The Listening Post

Jerusalem: Media flashpoints and erased narratives

Tropes, omissions and flaws in the coverage of US recognition of Jerusalem as Israel’s capital. Plus, WhatsApp in India.

On The Listening Post this week: The tropes, omissions, and narrative flaws in the coverage of US recognition of Jerusalem as the capital of Israel. Also, why WhatsApp rumours can be fatal in India.

Covering Trump’s Jerusalem move 

When President Donald Trump announced last week that the US was recognising Jerusalem as the capital of Israel, the international media were quick to fall back on cliche narratives – focusing on the potential for violence while doing little to explain the root causes of Palestinians’ anger.

“US media and international media, in general, has constantly and incessantly taken international voices over that of Palestinians. It strips agency of Palestinians and it helps in the denial of the existence of Palestinians,” says writer Mariam Barghouti. “This comes from not giving us a voice. It comes from stripping our fate and putting in the hands of analysts or experts that are internationals, that do not live here that do not experience the consequences of Israeli oppression.”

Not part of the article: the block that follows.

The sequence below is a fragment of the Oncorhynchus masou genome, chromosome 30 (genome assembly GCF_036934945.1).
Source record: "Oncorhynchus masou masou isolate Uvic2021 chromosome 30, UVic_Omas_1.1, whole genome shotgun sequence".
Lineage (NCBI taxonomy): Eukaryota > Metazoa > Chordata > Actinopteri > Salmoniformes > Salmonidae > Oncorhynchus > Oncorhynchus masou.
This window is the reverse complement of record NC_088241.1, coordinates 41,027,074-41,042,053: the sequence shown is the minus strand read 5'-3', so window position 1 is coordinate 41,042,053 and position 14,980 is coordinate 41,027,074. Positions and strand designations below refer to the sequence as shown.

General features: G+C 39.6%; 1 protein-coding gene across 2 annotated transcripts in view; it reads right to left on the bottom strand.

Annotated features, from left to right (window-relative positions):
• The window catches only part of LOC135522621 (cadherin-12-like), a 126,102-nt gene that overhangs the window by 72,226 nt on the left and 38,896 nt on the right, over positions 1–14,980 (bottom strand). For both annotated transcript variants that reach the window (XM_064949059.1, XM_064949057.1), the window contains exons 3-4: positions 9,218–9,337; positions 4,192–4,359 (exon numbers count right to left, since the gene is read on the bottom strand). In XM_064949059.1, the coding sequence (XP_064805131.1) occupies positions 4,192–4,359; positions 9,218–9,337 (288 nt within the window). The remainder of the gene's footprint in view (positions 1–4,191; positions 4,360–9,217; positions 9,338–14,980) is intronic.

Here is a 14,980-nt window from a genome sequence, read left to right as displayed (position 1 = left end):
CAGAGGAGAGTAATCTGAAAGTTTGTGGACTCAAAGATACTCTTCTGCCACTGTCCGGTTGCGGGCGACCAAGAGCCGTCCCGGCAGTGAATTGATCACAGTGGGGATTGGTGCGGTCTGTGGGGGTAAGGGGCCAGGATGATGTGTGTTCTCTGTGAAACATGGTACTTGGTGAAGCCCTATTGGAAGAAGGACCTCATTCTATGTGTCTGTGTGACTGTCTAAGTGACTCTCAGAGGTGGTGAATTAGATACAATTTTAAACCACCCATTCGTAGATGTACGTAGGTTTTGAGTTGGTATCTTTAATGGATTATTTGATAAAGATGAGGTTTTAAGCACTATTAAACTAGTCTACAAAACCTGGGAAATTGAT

Mariam Barghouti, writer
Daniel Levy, president, US Middle East Project
Jodi Rudoren, executive director, New York Times Global
Yousef Munayyer, executive director, US Campaign for Palestinian Rights

On our Radar

  • It’s the end of an era for Rupert Murdoch’s media empire – in a $66bn deal, the media mogul is selling most of 21st Century Fox’s entertainment assets to Disney.
  • A Saudi-led coalition air raid has hit – potentially targeted – Yemen’s Houthi-controlled state television station Yemen TV, killing four civilians.

Viral rumours, deadly consequences: India’s WhatsApp dilemma

India‘s most widely used messaging service Whatsapp has become the platform of choice for activists, politicians and marketers alike.

However, the country’s WhatsApp habit has a dark side, too. Misinformation, disinformation, rumours, and false messages can go viral, which in at least two cases, had deadly consequences.

Kalyani Chadha, professor of media, University of Maryland
Mohammad Ali, journalist, The Hindu
Vaid Nagar, national director, Gau Raksha Hindu Dal
Pratik Sinha, cofounder, Alt News